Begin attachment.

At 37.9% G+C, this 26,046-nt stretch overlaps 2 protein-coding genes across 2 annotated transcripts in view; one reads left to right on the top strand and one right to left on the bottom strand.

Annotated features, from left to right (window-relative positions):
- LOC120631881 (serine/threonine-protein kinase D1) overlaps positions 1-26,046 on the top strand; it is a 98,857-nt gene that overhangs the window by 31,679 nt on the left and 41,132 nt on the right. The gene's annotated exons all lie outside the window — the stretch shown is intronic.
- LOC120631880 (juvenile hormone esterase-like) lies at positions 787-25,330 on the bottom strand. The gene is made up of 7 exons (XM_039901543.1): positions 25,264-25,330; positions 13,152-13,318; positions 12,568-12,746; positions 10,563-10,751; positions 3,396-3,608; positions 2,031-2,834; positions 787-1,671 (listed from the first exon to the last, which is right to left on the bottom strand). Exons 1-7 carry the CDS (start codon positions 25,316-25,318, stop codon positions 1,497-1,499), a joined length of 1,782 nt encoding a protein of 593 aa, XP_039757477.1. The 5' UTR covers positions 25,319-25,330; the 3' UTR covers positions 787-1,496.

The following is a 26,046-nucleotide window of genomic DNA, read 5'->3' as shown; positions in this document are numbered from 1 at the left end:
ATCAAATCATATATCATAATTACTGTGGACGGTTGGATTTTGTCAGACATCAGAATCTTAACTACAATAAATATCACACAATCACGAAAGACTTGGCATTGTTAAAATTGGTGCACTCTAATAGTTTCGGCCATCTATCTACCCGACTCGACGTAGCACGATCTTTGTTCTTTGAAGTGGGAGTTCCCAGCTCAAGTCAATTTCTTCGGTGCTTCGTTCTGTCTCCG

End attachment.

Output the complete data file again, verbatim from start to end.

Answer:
At 37.9% G+C, this 26,046-nt stretch overlaps 2 protein-coding genes across 2 annotated transcripts in view; one reads left to right on the top strand and one right to left on the bottom strand.

Annotated features, from left to right (window-relative positions):
- LOC120631881 (serine/threonine-protein kinase D1) overlaps positions 1-26,046 on the top strand; it is a 98,857-nt gene that overhangs the window by 31,679 nt on the left and 41,132 nt on the right. The gene's annotated exons all lie outside the window — the stretch shown is intronic.
- LOC120631880 (juvenile hormone esterase-like) lies at positions 787-25,330 on the bottom strand. The gene is made up of 7 exons (XM_039901543.1): positions 25,264-25,330; positions 13,152-13,318; positions 12,568-12,746; positions 10,563-10,751; positions 3,396-3,608; positions 2,031-2,834; positions 787-1,671 (listed from the first exon to the last, which is right to left on the bottom strand). Exons 1-7 carry the CDS (start codon positions 25,316-25,318, stop codon positions 1,497-1,499), a joined length of 1,782 nt encoding a protein of 593 aa, XP_039757477.1. The 5' UTR covers positions 25,319-25,330; the 3' UTR covers positions 787-1,496.

The following is a 26,046-nucleotide window of genomic DNA, read 5'->3' as shown; positions in this document are numbered from 1 at the left end:
ATCAAATCATATATCATAATTACTGTGGACGGTTGGATTTTGTCAGACATCAGAATCTTAACTACAATAAATATCACACAATCACGAAAGACTTGGCATTGTTAAAATTGGTGCACTCTAATAGTTTCGGCCATCTATCTACCCGACTCGACGTAGCACGATCTTTGTTCTTTGAAGTGGGAGTTCCCAGCTCAAGTCAATTTCTTCGGTGCTTCGTTCTGTCTCCG